Honorary Research Associate, University of New Brunswick

Chair, Ivory Gull Recovery Team

Chair, Ross's Gull Recovery Team


Ph.D. Biology, Carleton University, 2009

M.Sc. Biology, Carleton University, 1991


Mark Mallory

Seabird Biologist - Monitoring of Arctic seabird populations in response to anthropogenic stressors

Canadian Wildlife Service Office, Qimugjuk Building (Iqaluit, NU)


Contributing to Environment Canada's mandate to ensure wildlife is conserved and protected

  • Population dynamics and health of seabirds in the eastern Canadian Arctic in relation to anthropogenic stressors like climate change, contaminants, and industrial development
  • Collaborative research and monitoring of diet, nutrient reserve dynamics, and reproductive success, with particular attention to endangered or threatened species
  • Surveys of seabird distributions to identity key marine habitats in the Arctic
  • Studies that focus on local ecological knowledge of marine birds by Aboriginal peoples, and how this information can be used to help conserve and manage these birds in northern Canada


Editorial Board for scientific journals "Arctic" and "Environmental Reviews"

Advisory Board member, Polar Continental Shelf Program

M.Sc. project supervisor for students at Carleton University and University of New Brunswick


Foster, K. L., S.W. Wang, D. Mackay, M.L. Mallory, and J.M. Blais.  2010.  A preliminary assessment of avian stomach oils: a vector of contaminants to chicks and potential for diet analysis and biomonitoring.  Environmental Science and Technology 44: 6869-6874.

Michelutti, N., J. Brash, J. Thienpont, J. M. Blais, L. Kimpe, M. L. Mallory, M. S. V. Douglas, and J. P. Smol. 2010. Trophic position influences the efficacy of seabirds as contaminant biovectors. Proceedings of the National Academy of Science 107: 10543-10548.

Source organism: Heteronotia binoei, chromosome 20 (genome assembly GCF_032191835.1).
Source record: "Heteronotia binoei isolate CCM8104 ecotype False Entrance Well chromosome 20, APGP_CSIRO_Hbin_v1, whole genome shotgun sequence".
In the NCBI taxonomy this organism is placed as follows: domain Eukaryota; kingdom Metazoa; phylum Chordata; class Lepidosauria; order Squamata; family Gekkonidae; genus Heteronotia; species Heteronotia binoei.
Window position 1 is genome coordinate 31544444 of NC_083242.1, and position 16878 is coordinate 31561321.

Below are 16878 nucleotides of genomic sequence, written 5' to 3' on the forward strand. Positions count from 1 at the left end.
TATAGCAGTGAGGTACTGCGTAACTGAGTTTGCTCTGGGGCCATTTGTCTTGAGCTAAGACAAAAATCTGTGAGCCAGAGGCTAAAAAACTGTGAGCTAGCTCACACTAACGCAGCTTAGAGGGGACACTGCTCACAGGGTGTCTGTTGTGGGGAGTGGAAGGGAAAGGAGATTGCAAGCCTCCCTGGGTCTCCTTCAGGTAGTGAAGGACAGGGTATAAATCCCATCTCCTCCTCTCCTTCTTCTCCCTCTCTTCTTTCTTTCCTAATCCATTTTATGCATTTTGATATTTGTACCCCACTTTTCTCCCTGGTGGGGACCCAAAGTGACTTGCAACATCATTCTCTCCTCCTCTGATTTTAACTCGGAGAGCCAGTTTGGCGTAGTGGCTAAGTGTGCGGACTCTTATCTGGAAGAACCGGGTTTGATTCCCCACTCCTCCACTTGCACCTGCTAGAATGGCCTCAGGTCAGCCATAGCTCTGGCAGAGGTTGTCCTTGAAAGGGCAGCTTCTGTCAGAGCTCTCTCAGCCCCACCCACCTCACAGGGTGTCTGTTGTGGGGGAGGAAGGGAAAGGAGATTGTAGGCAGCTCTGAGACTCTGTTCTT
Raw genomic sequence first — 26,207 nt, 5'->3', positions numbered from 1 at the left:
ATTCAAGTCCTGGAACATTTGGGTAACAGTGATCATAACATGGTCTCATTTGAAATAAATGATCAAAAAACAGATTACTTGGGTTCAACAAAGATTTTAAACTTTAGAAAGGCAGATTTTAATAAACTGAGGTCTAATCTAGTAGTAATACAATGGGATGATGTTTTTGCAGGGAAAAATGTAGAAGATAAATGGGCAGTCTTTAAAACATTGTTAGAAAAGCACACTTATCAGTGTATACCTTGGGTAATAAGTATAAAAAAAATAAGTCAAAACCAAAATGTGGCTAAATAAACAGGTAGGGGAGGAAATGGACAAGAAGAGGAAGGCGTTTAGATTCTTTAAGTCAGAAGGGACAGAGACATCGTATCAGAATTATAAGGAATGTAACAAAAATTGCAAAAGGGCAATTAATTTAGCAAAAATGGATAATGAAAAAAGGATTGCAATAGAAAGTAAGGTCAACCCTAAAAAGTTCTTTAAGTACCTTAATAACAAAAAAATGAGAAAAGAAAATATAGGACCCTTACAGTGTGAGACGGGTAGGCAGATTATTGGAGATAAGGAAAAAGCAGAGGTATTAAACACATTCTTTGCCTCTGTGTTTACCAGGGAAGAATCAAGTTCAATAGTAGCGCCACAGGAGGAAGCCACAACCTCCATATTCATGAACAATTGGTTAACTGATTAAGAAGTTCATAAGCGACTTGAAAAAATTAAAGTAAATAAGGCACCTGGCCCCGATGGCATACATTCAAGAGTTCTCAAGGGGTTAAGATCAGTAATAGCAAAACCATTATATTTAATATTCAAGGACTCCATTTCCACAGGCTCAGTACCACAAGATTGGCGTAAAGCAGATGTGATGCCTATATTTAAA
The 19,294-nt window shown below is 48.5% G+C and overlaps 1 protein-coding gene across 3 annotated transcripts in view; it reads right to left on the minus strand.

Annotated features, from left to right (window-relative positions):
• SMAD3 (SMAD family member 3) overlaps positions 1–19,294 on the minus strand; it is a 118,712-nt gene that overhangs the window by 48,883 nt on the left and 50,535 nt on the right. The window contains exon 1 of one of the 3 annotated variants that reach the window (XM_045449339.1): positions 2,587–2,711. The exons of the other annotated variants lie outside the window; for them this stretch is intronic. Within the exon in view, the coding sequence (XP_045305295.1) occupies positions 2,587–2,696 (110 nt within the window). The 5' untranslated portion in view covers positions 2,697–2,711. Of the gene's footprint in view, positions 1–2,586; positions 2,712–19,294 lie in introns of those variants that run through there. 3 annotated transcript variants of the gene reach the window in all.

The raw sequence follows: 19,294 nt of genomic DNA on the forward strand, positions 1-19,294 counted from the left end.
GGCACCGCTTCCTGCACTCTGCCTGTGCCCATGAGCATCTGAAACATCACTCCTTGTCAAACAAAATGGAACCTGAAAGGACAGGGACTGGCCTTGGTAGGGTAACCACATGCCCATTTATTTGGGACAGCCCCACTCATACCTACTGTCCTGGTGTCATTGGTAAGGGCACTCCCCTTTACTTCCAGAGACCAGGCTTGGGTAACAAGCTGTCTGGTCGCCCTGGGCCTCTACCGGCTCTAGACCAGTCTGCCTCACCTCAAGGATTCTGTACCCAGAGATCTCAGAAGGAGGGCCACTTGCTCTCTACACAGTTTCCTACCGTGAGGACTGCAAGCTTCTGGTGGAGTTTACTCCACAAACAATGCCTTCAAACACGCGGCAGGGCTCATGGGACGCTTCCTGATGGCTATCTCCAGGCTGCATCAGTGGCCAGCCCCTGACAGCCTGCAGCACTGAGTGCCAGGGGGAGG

Mallory, M.L., S.A. Robinson, C.E. Hebert and M.R. Forbes. 2010. Marine birds as indicators of marine ecosystem conditions: a case for gathering multiple proxies of marine bird health. Marine Pollution Bulletin 60: 7-12.

Michelutti, N., B.E. Keatley, S. Brimble, J.M. Blais, H. Liu, M.S.V. Douglas, M.L. Mallory, R.W. MacDonald and J.P. Smol. 2009. Seabird-driven shifts in Arctic pond ecosystems. Proceedings of the Royal Society B 276: 591-596.

Mallory, M.L. 2008. Marine plastic debris in northern fulmars from the Canadian High Arctic. Marine Pollution Bulletin 56: 1501-1504.

Mallory, M.L., M.R. Forbes, C.D. Ankney and R.T. Alisauskas. 2008. Nutrient dynamics and constraints on the pre-laying exodus of high Arctic northern fulmars. Aquatic Biology 4: 211-223. 

Robertson, G.J., H.G. Gilchrist, and M.L. Mallory. 2007. Colony dynamics and persistence of Ivory Gull breeding in Canada. Avian Conservation and Ecology 2: 8. [online] URL:

Mallory, M.L. 2006. The northern fulmar (Fulmarus glacialis) in Arctic Canada: ecology, threats, and what it tells us about marine environmental conditions.  Environmental Reviews 14: 187-216. 

Blais, J.M., L.E. Kimpe, D. McMahon, B.E. Keatley, M.L. Mallory, M.S.V. Douglas and J.P. Smol. 2005.  Arctic seabirds transport marine-derived contaminants.  Science 309: 445.

Gilchrist, H.G., M.L. Mallory and F.R. Merkel. 2005. Can traditional ecological knowledge contribute to wildlife management? Case studies of migratory birds. Ecology and Society, 10: 20.

Expertise Categories associated with this S&T Expert:

Arctic & Northern
          Bird populations
Nature & Wildlife
          Climate change impacts
     Ecosystems & Habitats
          Critical habitat (species at risk)
     Wildlife Populations
          Cavity-nesting species
          Species at risk
Pollution & Waste
          Acid rain